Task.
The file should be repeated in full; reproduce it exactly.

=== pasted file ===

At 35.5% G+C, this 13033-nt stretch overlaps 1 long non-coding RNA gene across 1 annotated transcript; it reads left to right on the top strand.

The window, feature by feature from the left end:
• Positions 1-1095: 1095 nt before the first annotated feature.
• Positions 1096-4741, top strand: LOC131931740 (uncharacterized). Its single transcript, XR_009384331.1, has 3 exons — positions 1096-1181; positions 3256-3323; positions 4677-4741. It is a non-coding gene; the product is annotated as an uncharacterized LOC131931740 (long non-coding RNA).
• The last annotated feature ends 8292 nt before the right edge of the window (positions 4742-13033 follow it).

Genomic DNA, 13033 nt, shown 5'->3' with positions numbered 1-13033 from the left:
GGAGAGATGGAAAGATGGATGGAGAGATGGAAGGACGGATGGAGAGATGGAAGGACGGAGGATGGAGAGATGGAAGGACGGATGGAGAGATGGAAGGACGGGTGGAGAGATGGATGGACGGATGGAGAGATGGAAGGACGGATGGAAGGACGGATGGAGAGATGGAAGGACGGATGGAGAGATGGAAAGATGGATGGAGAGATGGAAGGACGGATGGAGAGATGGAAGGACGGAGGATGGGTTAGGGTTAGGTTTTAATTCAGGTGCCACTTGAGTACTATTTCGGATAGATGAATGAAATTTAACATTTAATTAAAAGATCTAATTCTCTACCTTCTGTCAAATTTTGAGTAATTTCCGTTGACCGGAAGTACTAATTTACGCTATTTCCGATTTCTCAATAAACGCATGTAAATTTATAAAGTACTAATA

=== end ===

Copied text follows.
At 35.5% G+C, this 13033-nt stretch overlaps 1 long non-coding RNA gene across 1 annotated transcript; it reads left to right on the top strand.

The window, feature by feature from the left end:
• Positions 1-1095: 1095 nt before the first annotated feature.
• Positions 1096-4741, top strand: LOC131931740 (uncharacterized). Its single transcript, XR_009384331.1, has 3 exons — positions 1096-1181; positions 3256-3323; positions 4677-4741. It is a non-coding gene; the product is annotated as an uncharacterized LOC131931740 (long non-coding RNA).
• The last annotated feature ends 8292 nt before the right edge of the window (positions 4742-13033 follow it).

Genomic DNA, 13033 nt, shown 5'->3' with positions numbered 1-13033 from the left:
GGAGAGATGGAAAGATGGATGGAGAGATGGAAGGACGGATGGAGAGATGGAAGGACGGAGGATGGAGAGATGGAAGGACGGATGGAGAGATGGAAGGACGGGTGGAGAGATGGATGGACGGATGGAGAGATGGAAGGACGGATGGAAGGACGGATGGAGAGATGGAAGGACGGATGGAGAGATGGAAAGATGGATGGAGAGATGGAAGGACGGATGGAGAGATGGAAGGACGGAGGATGGGTTAGGGTTAGGTTTTAATTCAGGTGCCACTTGAGTACTATTTCGGATAGATGAATGAAATTTAACATTTAATTAAAAGATCTAATTCTCTACCTTCTGTCAAATTTTGAGTAATTTCCGTTGACCGGAAGTACTAATTTACGCTATTTCCGATTTCTCAATAAACGCATGTAAATTTATAAAGTACTAATA